By CARL E. FEATHER - Staff Writer - email@example.com
Many of Ashtabula County’s covered bridges are well documented, making a list of 48 legacy bridges, including the 12 that have survived.
However, there is scattered throughout newspaper articles and advertisements for bids, the mention of bridges that have otherwise escaped documentation and the assignment of a number by the World Guide to Covered Bridges.
A local history on file in the Platt R. Spencer Special Collections and Archival Department makes note of a bridge on what was once Miller Road (now Rome-Rock Creek Road). The writer shares the story of a pregnant woman, Birney Evans, who was traveling through the bridge in a horse-drawn sleigh when the sleigh tipped over and she tumbled out. She and the child, born later that spring, were uninjured.
This same writer claimed knowledge of a covered bridge over Rock Creek on Sirrine Road “at the foot of Putnam hill, east of Sirrine’s farm.” Another undocumented bridge mentioned by this writer was on Laskey Road over the Grand River. The neglected bridge eventually fell in to the river and never was replaced. Although condemned for public use, loggers and farmers continued to use it because it greatly shortened the travel between Hartsgrove and Rome.
“Many times they unhitched at the edge of the bridge, drove the teams across and then, with long chains stretched back, hooked to the load and pulled that across. ... they did not dare put the full weight of teams and loads all on the bridge at the same time. Any use of it at all was their own risk.”
A photograph of the Gallagher Bridge, which had vertical siding, is in the Ashtabula County Historical Society’s files. The bridge spanned the Shenango River, long before the Pymatuning Reservoir was built. The bridge evidently linked Ohio and Pennsylvania at Simon, a community submerged under Pymatuning Lake.
There is documentation in the minutes of the Ashtabula County commissioners that suggests a covered bridge once stood on Clyde Hill on the County Line Road. A December 1867 entry mentions letting the contract to construct to John Donahue for construction of the abutments.
Another entry from earlier in the year mentions four bridges, none of which appears to have been documented with bridge numbers: Sellick at Austinburg, Phillips at Orwell, and the Wilkinson and Strong’s bridges, no location specified.
Then there are the railroad bridges. The World Guide to Covered Bridges (WGCB) numbering system takes into account wooden railroad trestles. All of the wooden railroad bridges were long gone before the turn of the 20th century, and photographs of the structures could not be located. Information on these bridges is scant; this is what could be located:
Eagleville Penn Railroad, 35-04-52 and 53. The WGCB system acknowledges wooden railroad bridges, as well as highway crossings. These two wooden trestles over Mill Creek had short lives: 52 was built in 1872 and was replaced by 53 in 1882. An article appearing in the Gazette on Oct. 23, 1902, notes that “the iron bridge over Mills Creek, just north of Eagleville station, was destroyed Sunday evening by a wreck on the P.Y.&A;, which dropped ten cars of coal into the creek.”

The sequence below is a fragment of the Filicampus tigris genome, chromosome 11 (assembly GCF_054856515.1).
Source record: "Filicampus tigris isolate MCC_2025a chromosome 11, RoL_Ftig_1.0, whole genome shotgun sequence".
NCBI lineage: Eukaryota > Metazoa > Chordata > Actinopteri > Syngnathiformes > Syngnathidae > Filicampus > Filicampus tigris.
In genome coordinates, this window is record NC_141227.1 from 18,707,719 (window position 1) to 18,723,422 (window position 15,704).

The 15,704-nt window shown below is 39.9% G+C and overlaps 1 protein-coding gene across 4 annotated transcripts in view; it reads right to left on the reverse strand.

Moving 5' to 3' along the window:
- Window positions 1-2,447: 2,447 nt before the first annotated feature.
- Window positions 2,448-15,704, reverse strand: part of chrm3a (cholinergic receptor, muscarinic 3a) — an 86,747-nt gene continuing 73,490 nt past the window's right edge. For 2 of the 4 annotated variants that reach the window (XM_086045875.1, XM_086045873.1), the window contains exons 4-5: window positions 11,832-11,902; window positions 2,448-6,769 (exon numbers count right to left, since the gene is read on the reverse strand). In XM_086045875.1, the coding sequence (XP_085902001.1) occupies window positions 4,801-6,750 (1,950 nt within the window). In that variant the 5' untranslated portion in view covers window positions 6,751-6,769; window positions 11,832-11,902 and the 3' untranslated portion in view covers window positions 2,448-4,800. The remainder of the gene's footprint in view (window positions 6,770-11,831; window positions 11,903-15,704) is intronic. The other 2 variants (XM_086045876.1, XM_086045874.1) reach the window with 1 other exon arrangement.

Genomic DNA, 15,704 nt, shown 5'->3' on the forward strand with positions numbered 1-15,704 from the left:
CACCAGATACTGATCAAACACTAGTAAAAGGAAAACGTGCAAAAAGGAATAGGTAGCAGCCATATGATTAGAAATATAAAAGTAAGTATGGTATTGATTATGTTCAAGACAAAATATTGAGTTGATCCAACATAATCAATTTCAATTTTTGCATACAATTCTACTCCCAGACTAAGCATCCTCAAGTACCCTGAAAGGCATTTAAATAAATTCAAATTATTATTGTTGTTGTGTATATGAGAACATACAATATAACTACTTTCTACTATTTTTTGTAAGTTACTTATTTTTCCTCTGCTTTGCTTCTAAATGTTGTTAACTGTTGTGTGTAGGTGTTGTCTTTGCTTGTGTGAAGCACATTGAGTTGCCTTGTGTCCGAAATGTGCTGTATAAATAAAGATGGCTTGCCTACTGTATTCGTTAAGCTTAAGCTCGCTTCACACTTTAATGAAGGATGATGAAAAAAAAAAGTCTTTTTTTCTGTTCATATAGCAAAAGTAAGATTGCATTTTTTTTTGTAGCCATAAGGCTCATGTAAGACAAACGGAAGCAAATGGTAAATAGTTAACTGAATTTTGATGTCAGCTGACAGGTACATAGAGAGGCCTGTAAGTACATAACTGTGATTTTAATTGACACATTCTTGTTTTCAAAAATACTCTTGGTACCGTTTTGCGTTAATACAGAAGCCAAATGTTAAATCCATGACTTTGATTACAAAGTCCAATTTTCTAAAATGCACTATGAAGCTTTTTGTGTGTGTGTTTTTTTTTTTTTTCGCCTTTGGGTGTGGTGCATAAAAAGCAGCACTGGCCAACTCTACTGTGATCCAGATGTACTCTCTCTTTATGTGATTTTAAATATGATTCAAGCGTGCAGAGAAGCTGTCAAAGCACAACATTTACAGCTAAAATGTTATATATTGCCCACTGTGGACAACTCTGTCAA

Lake Shore and Michigan Southern Railroad. Four wooden railroad trestles that once stood on this line are recognized: 35-04-28, 44, 56 and 57.
Number 57 is listed as possibly being over a Stoney Creek and constructed in 1877. Nos. 44 and 56 crossed the Ashtabula River and were built in 1852.
Number 44 was the predecessor of Ashtabula’s most infamous bridge, the Howe truss iron bridge that collapsed Dec. 29, 1876.
A brief article in the Oct. 29, 1928, Star Beacon notes: “The first railroad bridge in Ashtabula was built across the Ashtabula River by the Cleveland Lake Erie Railroad, which later became known, and is still known, as the New York Central Railroad.
“Work on the bridge was started June 1, 1852, and July 12 of that year, the first train was run over it. The bridge was 780 feet long and was of what was known as the Howe truss-style of construction. This structure was used for 11 years when it was replaced by the iron bridge that collapsed the night of December 29, 1876, with a great loss of lives estimated at from 80 to 150.”
Number 28 was over Conneaut Creek and was built in 1852. An 1854 publication named “The Cincinnati, Columbus and Cleveland Guide,” carried an engraving of this bridge under the title “Pageant of America.” The trestle was noted as being the first to appear over the Valley of Conneaut and was for railroad traffic only. The narrative told how many early wooden railroad bridges collapsed under their own weight; however, bridge engineers “quickly learned to use truss construction that made timber bridges reasonably safe under stress and strain.”
Wooden railroad bridges were also subject to fire, not good considering the locomotives back then burned wood to generate the steam.
This same article notes that the first excursion train ever run out of Ashtabula left July 5, 1852, destined for Cleveland on the Cleveland, Painesville and Ashtabula Railroad.
Mahoning Coal Railroad, 35-04-43. Listed as crossing the Ashtabula River south of town, this trestle was built in 1880.
Pennsylvania Railroad trestle over Rock Creek, 34-04-54 and 55. These two wooden bridges spanned Rock Creek along the route that is now the Western Reserve Greenway Trail (WRGT). Number 54 was built in 1972 and replaced in 1880 by No. 55.
The WRGT crosses Rock Creek on a former railroad trestle converted to bike path, but that trestle is made of steel.